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New York’s Paid Family Leave: Are You Your Sister’s Keeper?

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New York’s Paid Family Leave (PFL) defines family members more broadly than the federal Family Medical Leave Act and will allow employees to take paid leave to care for family members with a serious health condition. A family member is a spouse, domestic partner, child, parent, parent-in-law, grandparent, or grandchild.

Siblings are not included in this definition.

This means that, generally, an employee can’t take paid leave to care for a sibling. It doesn’t matter if the sibling is deathly ill and doesn’t have have a spouse, child, parent, or someone else to provide care. The only exception to the no sibling rule is if the ill sibling had been in loco parentis with the employee. What this means is that either the sibling has acted like a parent to the employee, or your employee has been like a parent to the sibling.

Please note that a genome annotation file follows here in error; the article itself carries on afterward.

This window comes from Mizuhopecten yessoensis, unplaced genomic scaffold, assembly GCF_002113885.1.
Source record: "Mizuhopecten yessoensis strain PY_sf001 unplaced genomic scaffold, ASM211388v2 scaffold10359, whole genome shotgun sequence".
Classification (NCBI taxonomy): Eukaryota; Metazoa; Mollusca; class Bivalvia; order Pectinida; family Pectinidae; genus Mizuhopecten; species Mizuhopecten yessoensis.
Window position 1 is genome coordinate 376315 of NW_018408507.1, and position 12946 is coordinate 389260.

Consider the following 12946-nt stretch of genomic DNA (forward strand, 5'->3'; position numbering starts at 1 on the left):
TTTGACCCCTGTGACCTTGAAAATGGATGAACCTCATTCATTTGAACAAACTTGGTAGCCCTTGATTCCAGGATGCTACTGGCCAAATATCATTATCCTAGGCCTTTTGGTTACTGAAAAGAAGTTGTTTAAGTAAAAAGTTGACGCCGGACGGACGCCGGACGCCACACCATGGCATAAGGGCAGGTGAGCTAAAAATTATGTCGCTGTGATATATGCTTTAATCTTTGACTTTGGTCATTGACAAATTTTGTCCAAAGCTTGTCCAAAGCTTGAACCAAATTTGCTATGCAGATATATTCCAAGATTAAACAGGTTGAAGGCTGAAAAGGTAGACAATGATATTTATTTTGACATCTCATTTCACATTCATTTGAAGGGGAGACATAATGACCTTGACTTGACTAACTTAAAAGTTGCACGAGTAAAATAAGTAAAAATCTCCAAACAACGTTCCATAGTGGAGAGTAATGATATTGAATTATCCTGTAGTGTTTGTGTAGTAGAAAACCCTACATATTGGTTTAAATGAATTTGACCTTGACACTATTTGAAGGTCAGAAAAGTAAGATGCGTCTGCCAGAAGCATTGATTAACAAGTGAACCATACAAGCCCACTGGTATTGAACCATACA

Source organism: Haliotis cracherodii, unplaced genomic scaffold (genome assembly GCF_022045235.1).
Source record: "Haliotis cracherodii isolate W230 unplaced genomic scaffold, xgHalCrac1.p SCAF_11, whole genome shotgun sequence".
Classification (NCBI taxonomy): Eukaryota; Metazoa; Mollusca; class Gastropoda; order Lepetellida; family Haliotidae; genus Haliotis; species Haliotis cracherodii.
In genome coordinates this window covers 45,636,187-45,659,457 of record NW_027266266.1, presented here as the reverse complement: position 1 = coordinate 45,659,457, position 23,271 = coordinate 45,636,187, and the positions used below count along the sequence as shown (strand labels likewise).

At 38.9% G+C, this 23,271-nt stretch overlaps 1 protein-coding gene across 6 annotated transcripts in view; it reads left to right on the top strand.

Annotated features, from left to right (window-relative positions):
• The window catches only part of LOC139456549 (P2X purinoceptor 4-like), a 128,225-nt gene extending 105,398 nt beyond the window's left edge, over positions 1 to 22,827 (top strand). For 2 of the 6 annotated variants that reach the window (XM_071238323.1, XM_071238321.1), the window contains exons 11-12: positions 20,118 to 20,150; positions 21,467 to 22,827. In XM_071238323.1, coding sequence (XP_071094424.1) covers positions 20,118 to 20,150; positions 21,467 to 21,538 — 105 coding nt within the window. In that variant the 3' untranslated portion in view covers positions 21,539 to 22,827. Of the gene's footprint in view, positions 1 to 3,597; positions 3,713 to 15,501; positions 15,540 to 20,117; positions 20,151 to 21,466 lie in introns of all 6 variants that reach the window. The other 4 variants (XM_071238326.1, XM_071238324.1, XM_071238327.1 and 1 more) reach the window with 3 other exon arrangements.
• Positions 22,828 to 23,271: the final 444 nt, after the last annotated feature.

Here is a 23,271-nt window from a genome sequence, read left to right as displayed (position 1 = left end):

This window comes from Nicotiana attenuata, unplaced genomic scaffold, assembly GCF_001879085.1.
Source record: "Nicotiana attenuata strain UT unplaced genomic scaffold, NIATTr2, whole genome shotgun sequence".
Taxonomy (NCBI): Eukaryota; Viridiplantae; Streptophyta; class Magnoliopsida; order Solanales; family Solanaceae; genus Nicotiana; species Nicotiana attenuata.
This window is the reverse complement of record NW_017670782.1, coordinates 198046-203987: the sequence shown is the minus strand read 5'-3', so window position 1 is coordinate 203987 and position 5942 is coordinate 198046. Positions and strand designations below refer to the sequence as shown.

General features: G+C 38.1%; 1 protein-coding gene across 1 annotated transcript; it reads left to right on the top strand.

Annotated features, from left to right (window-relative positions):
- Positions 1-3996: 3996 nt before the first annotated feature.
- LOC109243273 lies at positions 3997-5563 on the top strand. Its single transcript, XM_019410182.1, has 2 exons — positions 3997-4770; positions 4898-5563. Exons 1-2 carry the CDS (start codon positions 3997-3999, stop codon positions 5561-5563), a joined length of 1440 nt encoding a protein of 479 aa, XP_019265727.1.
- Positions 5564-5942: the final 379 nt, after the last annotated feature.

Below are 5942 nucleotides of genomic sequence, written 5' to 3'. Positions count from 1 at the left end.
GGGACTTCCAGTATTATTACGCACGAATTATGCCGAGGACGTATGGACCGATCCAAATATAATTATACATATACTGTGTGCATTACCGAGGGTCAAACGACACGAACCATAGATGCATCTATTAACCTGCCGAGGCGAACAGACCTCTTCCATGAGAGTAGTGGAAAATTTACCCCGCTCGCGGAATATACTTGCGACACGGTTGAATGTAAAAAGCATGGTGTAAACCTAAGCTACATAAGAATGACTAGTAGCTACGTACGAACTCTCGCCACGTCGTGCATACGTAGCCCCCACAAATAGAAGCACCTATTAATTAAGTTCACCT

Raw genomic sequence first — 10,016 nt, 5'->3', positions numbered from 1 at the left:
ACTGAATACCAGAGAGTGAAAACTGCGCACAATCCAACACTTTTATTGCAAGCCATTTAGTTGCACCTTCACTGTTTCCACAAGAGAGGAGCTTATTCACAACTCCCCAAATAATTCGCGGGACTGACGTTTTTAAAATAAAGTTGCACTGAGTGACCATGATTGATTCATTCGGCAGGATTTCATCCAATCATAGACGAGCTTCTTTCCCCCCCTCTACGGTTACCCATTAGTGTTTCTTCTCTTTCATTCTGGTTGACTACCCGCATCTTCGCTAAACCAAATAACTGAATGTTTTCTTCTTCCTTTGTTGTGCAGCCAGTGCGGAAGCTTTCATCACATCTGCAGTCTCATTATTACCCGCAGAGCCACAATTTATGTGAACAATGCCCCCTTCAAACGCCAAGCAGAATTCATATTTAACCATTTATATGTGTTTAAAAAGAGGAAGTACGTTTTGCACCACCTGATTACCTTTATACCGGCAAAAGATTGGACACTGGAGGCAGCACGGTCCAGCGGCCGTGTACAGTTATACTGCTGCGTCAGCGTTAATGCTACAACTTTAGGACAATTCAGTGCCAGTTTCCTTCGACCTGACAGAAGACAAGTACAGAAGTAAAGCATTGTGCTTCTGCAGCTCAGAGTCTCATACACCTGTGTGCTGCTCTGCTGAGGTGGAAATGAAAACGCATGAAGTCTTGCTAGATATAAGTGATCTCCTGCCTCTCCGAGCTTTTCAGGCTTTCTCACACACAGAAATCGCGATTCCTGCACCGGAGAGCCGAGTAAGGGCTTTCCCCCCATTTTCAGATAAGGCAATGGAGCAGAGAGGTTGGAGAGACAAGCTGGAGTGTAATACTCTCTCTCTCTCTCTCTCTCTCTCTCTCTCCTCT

Ultimately, it’s the PFL insurance carrier that either will approve or deny the leave; however it makes sense for employers to consider these nuances as well. Make sure your employment policies are updated before PFL becomes effective on January 1, 2018.

Lisa Coppola

Written by Lisa Coppola

Founder of The Coppola Firm

Lisa A. Coppola, Esq. understands the challenges her clients face, whether they’re starting a new business, taking their existing operations in a new direction, or facing a claim or threat.

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